Why AGM batteries should be used in fire systems

Why AGM batteries should be used in fire systems

Why AGM batteries should be used in fire systems. Fire panels, hydrants and sprinkler systems all depend on batteries to function in the event of an emergency.

For technicians in the fire systems industry, selecting the right type of battery is critical to ensure it’s compliant, meets specifications and will supply power to the equipment it’s connected to.

As required by AS 2941, all batteries used in fire systems must be AS 4029 compliant as well as carry SSL approval.

In addition to this, the Fire Protection Association Australia (FPA) makes the following recommendations for ensuring battery failure is prevented:

  • Batteries should be correctly maintained
  • Batteries should be Absorbed Glass Matt (AGM) type
  • The correct float charge voltage should be used

In this blog post, the experts at Valen explain why AGM batteries are the recommended type of battery for fire systems as well as the importance of correct float charge voltage.

How to ensure compliance and prevent battery failure

Firstly, what are the risks of using the wrong type of battery?

Using the incorrect battery can ultimately mean, that when the battery is required, it doesn’t function causing the system to fail and potentially putting lives at risk!

Along with this, using a specific battery technology in a fire system could lead to a battery exploding from a build-up of gasses within the battery.

Some sealed wet-cell batteries don’t allow the gases to escape as they should while the battery is being float charged. Over time, this leads to a high concentration of hydrogen in the headspace of the battery.

A high discharge or large power draw on the battery can cause these gasses to ignite. This will result in the side or top of the battery case breaking away from the case exposing the electrolyte which contains acid which is corrosive. This is a major hazard to all personnel at site, as the acid is corrosive and will not only harm skin and eyes but can be fatal as well if ingested.

Often there is no warning that this scenario is about to occur which is what makes it so dangerous. This is why it’s important for all personnel attending site to be correctly inducted and wear the correct PPE equipment at all times.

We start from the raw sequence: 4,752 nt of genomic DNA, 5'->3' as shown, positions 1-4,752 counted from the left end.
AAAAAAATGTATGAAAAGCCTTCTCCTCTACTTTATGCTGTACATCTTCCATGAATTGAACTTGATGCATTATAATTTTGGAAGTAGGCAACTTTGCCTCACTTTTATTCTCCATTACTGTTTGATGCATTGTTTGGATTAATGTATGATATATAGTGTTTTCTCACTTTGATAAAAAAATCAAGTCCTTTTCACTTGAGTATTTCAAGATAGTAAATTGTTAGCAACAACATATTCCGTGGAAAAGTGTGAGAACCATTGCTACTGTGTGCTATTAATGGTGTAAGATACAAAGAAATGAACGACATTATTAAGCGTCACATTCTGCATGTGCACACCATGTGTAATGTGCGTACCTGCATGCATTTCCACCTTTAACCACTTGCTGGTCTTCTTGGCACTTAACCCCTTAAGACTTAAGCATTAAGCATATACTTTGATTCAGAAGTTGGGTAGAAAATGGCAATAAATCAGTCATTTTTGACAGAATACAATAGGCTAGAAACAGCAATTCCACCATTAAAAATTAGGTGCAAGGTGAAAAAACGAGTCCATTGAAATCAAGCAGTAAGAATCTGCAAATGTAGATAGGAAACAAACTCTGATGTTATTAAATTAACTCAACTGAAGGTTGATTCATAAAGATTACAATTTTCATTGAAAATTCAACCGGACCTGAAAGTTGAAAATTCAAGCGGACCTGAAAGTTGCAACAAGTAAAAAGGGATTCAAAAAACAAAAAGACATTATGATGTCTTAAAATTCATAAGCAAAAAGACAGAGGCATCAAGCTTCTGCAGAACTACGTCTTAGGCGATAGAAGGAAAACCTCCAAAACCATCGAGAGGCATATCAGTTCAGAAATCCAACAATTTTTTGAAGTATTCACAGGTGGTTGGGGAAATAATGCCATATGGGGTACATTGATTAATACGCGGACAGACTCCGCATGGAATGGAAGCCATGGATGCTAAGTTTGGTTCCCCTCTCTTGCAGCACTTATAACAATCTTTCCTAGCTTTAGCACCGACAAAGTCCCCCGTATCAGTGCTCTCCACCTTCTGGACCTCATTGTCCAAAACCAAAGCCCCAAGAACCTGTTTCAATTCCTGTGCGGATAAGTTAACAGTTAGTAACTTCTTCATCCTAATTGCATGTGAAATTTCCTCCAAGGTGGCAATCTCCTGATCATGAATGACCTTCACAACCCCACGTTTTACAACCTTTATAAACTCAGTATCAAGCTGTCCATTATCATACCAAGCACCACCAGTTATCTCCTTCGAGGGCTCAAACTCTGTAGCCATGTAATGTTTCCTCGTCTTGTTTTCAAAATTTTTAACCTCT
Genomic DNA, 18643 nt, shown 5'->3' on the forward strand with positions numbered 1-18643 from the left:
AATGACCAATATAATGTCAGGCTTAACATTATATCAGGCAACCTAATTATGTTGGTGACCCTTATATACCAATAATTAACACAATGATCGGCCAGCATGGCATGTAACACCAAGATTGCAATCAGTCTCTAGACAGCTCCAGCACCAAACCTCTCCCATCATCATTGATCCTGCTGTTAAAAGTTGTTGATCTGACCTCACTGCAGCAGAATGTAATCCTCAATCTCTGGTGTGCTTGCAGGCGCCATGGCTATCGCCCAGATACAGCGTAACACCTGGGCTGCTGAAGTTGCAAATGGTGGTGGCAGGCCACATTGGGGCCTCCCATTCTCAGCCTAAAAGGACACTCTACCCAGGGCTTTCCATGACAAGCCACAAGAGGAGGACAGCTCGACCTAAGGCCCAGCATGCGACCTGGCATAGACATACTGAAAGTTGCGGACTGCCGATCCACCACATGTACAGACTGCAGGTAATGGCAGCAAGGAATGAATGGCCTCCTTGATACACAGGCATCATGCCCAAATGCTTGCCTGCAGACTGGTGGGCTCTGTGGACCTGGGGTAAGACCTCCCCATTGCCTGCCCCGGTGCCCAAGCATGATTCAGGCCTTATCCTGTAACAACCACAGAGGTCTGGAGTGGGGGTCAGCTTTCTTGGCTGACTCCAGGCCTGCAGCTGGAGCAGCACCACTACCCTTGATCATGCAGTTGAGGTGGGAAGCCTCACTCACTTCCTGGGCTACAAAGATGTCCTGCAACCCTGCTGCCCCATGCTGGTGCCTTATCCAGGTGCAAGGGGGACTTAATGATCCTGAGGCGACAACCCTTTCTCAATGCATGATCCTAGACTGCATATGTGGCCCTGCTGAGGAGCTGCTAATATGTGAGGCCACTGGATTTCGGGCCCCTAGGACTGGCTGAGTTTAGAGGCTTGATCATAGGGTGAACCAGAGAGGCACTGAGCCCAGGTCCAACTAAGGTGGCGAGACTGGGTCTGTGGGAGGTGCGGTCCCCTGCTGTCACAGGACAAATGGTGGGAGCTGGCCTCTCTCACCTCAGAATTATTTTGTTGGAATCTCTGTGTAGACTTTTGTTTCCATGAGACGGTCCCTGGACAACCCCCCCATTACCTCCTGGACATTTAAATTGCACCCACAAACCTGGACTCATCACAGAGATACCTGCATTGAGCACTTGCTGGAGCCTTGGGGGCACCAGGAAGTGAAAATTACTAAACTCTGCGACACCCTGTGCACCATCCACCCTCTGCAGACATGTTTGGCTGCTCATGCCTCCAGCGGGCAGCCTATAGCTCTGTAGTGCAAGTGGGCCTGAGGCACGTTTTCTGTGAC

The importance of using the right type of batteries in fire systems can not be overstated. The incorrect charging and maintenance of fire pump batteries also adds to the risk of explosions and case rapture.

Clause 3.13.6 of AS 2941‐2008 requires a warning sign to be fixed adjacent to batteries serving fire pumps as shown below.

In all installations, it’s recommended that the technician determines that installed batteries comply with AS 4029.2. Where batteries have not been marked, the supplier of the batteries should be contacted to ensure their compliance.
Fire and pumping warning sticker - valen

Why are AGM batteries ideal for fire systems?

AGM batteries are suggested for fire systems because they have been designed to be constantly on float charge and drawn on in emergency situations. The AGM technology allows for current to be discharged fast, hence why they have great CCA ratings over against a GEL battery.

Unlike flooded lead-acid batteries, AGM batteries are valve regulated which is the inclusion of a safety pressure relief valve to discharge gas build‐up. Gas build-up and high pressure within the battery can be released through the valves before the level of gas reaches a point that would pose a potential hazard.

Maintenance is reduced by AGM batteries as the electrolyte is suspended in the absorbent glass mat. Through the chemical process of charging and discharging the battery, the gases are retained within the battery and condensate back to the separators. This prevents gas loss and the need to add electrolytes to the battery like that of a wet cell battery.

Not only do AGM batteries remove the risk of exploding batteries, but they also are safer to handle and maintain. As there is no lose electrolyte or need to top up the electrolyte, the service and maintenance is free from hazardous goods,

Correct float charge

Float charge voltage is commonly recommended to be between 13.5 VDC and 13.8 VDC at 25°C; however, each manufacturer will have a specific charge voltage for their batteries.

It is extremely important that the float charge voltage of the battery is set in accordance with the battery manufacturer’s requirements to prevent incorrect charging and gas build‐up, which may result in an “explosion” risk.

Looking for a reliable AGM battery suitable for fire systems? Talk to the experts at Valen.

The Valen Topin AGM battery range has been used within the fire systems industry for over 15 years and in that time, has become a trusted brand for many clients. It is SSL approved and AS 4029 compliant.

The experts at Valen are proud to offer the highest level of technical support. We have a comprehensive understanding of providing battery back up for fire systems.

To talk to one of our knowledgeable team members about your particular fire system, simply click here to get in touch.

Download Now: Battery Guide for Fire Panels and Pumping Systems eBook

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